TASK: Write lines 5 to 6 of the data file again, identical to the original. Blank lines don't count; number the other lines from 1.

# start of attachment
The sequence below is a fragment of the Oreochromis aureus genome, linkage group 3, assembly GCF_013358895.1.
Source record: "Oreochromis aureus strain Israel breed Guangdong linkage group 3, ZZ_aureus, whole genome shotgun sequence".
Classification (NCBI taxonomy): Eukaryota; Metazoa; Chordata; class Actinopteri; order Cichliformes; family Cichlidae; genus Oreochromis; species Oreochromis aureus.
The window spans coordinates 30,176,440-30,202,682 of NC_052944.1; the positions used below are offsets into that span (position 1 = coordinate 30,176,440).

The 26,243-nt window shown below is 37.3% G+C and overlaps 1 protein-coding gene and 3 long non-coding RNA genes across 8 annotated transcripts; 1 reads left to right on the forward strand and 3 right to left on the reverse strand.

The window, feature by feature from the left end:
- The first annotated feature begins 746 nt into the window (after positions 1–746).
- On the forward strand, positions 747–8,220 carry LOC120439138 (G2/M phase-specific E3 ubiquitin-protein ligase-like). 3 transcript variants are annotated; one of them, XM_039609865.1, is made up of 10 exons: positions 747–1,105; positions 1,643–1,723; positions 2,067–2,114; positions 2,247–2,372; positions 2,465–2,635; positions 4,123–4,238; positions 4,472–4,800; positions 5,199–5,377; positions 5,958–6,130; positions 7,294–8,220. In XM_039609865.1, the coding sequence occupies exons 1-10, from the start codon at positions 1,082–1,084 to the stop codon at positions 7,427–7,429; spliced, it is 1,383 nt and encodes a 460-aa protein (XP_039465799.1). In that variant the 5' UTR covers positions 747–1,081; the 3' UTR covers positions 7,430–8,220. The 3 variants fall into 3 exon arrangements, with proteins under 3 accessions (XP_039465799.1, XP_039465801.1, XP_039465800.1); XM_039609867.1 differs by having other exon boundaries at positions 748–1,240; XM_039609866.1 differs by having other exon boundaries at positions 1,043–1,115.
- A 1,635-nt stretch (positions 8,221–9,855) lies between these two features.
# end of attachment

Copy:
The 26,243-nt window shown below is 37.3% G+C and overlaps 1 protein-coding gene and 3 long non-coding RNA genes across 8 annotated transcripts; 1 reads left to right on the forward strand and 3 right to left on the reverse strand.

The window, feature by feature from the left end: